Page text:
Although Chloe seems primed to become the next big star in snowboarding, she understands that there are no shortcuts. She and her family are also being cautious about getting ahead of themselves for a good reason. Kim has already dealt with a series of brutal injuries. Since suffering a severe facial injury at age 7, she has had a shoulder separation, a broken finger, a broken arm, several knee injuries and a back injury that left her bedridden for almost two months.

However, Kim says she isn’t afraid of getting hurt. “I’m just having fun. You just have to take risks sometimes. I don’t think about that. It’s just, like, let’s get it over with. If you keep thinking about injuries, it’s easier to get hurt, just because you’re thinking about it so much and not concentrating on what you’re doing.”

Her parents don’t share her fearlessness, for obvious reasons.

“Every time my phone goes off [when Chloe is out practicing], I feel like my heart is exploding,” Chloe’s mother says. “She used to go to the emergency room probably about three, four times a year. Nowadays, my husband makes sure she stops when she’s feeling tired. So she hasn’t gotten hurt in the last two years.”

“It is scary to watch her sometimes,” her father says. “So I help her set goals and targets, but leave the rest to her and the coaches.”

Chloe has shown enough talent to compete with the world’s best. Her 15 feet of amplitude (the height of the maneuver) is already among the best in women’s snowboarding.

But her father insists that there’s so much more to come from her. Chloe mostly competes in half-pipe, but wants to improve in slopestyle, basically a jump course that makes its debut as an Olympic sport at Sochi. Reigning gold medalists Shaun White and Torah Bright are expected to be the only athletes competing in both disciplines in Russia.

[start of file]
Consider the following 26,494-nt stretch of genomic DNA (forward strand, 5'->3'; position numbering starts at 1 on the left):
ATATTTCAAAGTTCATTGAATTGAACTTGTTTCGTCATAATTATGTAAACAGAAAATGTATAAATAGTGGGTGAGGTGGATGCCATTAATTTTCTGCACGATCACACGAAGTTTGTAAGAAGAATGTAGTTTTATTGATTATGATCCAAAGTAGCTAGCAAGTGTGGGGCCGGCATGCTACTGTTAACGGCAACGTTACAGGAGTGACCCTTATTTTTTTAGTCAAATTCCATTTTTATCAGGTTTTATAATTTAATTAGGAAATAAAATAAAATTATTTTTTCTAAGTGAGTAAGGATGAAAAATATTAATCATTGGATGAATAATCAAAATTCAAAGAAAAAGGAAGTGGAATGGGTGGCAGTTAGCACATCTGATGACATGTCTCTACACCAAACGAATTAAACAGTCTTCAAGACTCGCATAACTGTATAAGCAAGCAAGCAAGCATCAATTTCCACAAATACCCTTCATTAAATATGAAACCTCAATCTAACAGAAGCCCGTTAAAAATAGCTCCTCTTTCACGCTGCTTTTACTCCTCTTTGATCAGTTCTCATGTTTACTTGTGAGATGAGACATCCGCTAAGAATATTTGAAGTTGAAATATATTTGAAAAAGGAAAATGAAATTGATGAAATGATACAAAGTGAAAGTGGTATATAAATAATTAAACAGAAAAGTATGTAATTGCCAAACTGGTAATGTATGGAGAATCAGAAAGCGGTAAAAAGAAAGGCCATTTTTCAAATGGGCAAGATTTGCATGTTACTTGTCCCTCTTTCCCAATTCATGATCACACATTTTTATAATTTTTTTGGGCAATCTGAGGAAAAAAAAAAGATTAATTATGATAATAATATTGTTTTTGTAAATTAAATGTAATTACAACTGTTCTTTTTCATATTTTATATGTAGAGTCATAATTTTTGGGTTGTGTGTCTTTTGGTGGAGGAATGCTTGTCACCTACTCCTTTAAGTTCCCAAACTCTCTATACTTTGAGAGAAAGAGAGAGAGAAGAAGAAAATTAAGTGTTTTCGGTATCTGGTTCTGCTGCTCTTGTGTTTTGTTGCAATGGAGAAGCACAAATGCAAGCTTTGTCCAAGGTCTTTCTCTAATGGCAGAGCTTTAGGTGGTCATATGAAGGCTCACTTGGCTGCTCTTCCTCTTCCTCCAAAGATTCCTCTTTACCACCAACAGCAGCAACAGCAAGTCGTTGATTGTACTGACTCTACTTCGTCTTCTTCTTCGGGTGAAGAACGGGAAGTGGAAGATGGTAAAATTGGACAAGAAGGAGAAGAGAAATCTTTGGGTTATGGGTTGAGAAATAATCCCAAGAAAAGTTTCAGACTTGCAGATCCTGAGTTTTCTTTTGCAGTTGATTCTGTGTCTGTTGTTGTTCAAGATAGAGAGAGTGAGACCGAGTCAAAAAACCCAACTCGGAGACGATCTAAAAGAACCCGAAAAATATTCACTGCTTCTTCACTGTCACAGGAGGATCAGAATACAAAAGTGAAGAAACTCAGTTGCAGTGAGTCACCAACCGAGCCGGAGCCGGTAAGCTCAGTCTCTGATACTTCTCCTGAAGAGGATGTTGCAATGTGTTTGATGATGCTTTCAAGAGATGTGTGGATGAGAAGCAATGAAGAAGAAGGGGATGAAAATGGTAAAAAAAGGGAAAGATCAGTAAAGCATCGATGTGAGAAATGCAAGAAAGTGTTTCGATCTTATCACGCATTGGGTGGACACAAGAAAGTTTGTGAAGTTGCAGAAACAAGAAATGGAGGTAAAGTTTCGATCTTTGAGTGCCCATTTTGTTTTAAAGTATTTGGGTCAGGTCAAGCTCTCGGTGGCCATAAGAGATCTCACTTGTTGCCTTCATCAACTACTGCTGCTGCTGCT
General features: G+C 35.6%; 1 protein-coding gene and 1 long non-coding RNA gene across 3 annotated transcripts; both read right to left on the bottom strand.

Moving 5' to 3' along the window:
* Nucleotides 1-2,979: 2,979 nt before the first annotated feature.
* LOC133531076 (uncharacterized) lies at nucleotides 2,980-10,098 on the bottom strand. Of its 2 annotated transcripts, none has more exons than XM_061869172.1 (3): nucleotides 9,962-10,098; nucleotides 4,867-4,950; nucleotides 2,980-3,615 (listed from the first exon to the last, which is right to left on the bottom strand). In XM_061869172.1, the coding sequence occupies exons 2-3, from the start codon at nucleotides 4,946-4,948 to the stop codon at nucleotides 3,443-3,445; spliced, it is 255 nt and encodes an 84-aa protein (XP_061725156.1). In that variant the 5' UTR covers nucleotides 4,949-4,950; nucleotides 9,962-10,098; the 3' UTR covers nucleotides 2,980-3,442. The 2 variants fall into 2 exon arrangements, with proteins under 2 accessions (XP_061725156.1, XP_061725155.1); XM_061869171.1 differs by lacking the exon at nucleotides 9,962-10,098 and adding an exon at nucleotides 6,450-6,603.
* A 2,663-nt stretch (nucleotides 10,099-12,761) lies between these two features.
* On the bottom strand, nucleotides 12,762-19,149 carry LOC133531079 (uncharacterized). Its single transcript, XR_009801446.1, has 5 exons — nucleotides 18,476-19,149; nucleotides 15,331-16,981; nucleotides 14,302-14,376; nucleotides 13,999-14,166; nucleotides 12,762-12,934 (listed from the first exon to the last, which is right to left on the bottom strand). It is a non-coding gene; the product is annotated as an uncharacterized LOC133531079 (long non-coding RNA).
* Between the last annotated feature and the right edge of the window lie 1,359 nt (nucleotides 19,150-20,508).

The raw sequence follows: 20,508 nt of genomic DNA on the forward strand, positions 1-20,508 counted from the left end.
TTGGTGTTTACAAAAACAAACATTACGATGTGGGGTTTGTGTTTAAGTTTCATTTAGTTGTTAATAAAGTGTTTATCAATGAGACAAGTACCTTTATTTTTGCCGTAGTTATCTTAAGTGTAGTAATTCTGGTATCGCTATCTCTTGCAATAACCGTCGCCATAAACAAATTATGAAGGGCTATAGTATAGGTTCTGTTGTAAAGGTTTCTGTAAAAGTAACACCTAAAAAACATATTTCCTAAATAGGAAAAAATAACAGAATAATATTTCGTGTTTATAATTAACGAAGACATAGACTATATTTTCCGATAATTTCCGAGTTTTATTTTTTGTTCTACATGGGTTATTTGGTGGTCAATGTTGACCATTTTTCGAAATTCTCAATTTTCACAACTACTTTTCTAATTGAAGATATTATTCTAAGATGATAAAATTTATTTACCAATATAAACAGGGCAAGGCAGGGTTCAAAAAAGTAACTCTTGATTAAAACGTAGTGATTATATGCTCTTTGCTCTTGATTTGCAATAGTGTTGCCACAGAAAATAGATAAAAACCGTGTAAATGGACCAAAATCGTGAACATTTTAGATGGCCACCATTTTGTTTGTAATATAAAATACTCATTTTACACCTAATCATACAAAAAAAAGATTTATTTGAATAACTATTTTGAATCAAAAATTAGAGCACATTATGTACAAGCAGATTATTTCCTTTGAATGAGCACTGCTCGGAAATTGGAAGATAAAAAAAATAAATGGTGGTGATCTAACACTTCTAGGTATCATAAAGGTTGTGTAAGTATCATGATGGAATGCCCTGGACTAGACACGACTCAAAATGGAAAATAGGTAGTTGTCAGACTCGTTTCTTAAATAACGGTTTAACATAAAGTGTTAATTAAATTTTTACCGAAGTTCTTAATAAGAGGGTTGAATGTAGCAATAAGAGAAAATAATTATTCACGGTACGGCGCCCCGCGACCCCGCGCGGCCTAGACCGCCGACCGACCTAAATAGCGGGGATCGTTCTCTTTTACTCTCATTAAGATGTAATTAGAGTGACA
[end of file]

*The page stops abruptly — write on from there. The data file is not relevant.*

“Chloe can also pull off most tricks that are used exclusively by the top-ranked snowboarders, but we just want to be mindful of when she should start using them in competitions,” her father says. “So as things stand now, we’re actually happy that we’ve got the likes of Kelly Clark and Torah Bright above Chloe. They’re the best in the world. But the plan, once Kelly Clark is done with this year’s Olympics, is to start Chloe’s era.”

Chloe’s talent is already so apparent. Last month, she became the youngest medalist in the history of the X Games Winter events, finishing second behind Clark.

Looking ahead to Pyeongchang in 2018, both Chloe and her family understand what it would mean for her to become a dominant force in snowboarding as a Korean American. Talented snowboarders have come sporadically out of Japan over the years, but an Asian American snowboarder, particularly a female, is rare.

“You have to realize, we live in a day and age where we see Asian Americans everywhere now, but in women’s snowboarding, especially in America, Chloe is just about the only one. We are extremely proud,” Chloe’s father says. “For our family to come here as first-generation immigrants and have Chloe leave our family name in history, I feel like we’re completing our mission as  immigrants in this country.” “When I’m done, I’m just like, ‘Wow, I’m really good at this.’”


This article was published in the February 2014 issue of KoreAmSubscribe today! To purchase a single issue copy of the February issue, click the “Buy Now” button below. (U.S. customers only. Expect delivery in 5-7 business days).